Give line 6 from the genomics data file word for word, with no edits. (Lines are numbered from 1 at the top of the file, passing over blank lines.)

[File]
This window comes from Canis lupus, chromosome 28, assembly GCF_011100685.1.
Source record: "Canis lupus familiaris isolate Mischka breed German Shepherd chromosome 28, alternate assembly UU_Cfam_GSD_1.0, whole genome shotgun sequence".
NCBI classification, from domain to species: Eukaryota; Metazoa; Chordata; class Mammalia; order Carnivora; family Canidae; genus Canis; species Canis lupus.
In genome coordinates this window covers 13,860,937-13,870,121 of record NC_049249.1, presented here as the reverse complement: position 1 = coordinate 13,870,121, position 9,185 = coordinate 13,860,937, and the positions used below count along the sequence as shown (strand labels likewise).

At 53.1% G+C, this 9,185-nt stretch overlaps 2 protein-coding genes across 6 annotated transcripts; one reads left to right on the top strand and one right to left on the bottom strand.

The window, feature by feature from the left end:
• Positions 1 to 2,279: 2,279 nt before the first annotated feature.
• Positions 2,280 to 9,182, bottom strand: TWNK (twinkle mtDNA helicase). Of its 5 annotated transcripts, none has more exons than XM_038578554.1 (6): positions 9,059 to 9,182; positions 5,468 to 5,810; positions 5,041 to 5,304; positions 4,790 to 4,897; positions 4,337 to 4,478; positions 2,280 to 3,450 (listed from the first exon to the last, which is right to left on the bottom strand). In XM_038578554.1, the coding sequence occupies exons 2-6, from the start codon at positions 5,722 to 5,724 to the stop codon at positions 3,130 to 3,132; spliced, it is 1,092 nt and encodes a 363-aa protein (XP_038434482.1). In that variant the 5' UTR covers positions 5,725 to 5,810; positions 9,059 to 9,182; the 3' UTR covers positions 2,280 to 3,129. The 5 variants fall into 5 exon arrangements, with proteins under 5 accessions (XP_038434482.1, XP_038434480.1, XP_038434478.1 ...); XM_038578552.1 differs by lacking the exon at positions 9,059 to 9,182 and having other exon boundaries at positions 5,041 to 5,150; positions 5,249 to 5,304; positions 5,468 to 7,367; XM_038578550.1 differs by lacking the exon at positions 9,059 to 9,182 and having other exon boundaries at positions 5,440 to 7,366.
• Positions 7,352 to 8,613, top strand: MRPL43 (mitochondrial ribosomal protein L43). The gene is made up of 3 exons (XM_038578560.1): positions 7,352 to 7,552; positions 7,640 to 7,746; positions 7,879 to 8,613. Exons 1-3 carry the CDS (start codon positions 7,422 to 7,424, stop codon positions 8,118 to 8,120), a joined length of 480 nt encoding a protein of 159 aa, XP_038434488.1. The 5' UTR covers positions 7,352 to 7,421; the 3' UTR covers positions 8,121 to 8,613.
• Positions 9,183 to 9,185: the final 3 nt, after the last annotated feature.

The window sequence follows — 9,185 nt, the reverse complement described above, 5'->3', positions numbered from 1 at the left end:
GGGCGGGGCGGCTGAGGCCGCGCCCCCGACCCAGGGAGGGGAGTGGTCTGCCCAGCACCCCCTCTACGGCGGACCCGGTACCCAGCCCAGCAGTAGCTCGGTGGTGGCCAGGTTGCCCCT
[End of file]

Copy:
The window, feature by feature from the left end: